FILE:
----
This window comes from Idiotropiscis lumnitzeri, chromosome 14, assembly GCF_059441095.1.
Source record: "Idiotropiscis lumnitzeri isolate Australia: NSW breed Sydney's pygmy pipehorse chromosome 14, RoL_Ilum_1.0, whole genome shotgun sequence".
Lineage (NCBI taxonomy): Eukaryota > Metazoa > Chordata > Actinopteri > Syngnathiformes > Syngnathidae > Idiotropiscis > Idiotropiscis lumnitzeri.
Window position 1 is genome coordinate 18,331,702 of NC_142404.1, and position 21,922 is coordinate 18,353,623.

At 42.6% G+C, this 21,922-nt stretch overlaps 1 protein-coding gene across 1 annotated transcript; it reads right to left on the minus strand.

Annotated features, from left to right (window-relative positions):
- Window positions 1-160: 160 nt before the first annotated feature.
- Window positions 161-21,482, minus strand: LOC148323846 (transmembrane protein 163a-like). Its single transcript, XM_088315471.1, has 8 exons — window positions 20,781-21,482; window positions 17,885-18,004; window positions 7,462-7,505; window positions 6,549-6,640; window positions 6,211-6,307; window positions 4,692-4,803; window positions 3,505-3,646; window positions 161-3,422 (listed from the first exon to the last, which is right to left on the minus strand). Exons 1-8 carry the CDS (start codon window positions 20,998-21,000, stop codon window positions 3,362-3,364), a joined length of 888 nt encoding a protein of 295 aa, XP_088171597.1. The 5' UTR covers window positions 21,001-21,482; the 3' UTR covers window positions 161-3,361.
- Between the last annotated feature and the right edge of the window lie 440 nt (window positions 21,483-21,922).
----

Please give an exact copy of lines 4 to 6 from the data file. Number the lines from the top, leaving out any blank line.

Window position 1 is genome coordinate 18,331,702 of NC_142404.1, and position 21,922 is coordinate 18,353,623.

At 42.6% G+C, this 21,922-nt stretch overlaps 1 protein-coding gene across 1 annotated transcript; it reads right to left on the minus strand.

Annotated features, from left to right (window-relative positions):